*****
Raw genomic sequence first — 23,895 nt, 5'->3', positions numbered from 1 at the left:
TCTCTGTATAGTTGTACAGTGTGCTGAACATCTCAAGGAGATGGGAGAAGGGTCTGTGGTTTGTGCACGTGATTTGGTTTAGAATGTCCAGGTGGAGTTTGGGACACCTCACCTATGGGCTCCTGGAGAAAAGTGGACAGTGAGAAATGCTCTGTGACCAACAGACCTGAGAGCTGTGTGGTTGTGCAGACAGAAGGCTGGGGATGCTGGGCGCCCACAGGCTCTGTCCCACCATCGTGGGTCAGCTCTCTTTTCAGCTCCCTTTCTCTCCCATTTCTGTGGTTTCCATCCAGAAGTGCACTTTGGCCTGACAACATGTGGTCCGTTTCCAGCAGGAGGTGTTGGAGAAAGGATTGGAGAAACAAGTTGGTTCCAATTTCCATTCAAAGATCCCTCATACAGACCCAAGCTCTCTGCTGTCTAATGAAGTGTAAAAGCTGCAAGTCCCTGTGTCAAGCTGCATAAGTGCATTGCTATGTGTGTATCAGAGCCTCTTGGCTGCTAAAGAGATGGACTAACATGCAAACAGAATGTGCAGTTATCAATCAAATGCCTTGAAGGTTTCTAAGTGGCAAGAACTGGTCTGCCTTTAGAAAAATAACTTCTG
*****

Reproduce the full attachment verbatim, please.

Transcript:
Raw genomic sequence first — 23,895 nt, 5'->3', positions numbered from 1 at the left:
TCTCTGTATAGTTGTACAGTGTGCTGAACATCTCAAGGAGATGGGAGAAGGGTCTGTGGTTTGTGCACGTGATTTGGTTTAGAATGTCCAGGTGGAGTTTGGGACACCTCACCTATGGGCTCCTGGAGAAAAGTGGACAGTGAGAAATGCTCTGTGACCAACAGACCTGAGAGCTGTGTGGTTGTGCAGACAGAAGGCTGGGGATGCTGGGCGCCCACAGGCTCTGTCCCACCATCGTGGGTCAGCTCTCTTTTCAGCTCCCTTTCTCTCCCATTTCTGTGGTTTCCATCCAGAAGTGCACTTTGGCCTGACAACATGTGGTCCGTTTCCAGCAGGAGGTGTTGGAGAAAGGATTGGAGAAACAAGTTGGTTCCAATTTCCATTCAAAGATCCCTCATACAGACCCAAGCTCTCTGCTGTCTAATGAAGTGTAAAAGCTGCAAGTCCCTGTGTCAAGCTGCATAAGTGCATTGCTATGTGTGTATCAGAGCCTCTTGGCTGCTAAAGAGATGGACTAACATGCAAACAGAATGTGCAGTTATCAATCAAATGCCTTGAAGGTTTCTAAGTGGCAAGAACTGGTCTGCCTTTAGAAAAATAACTTCTG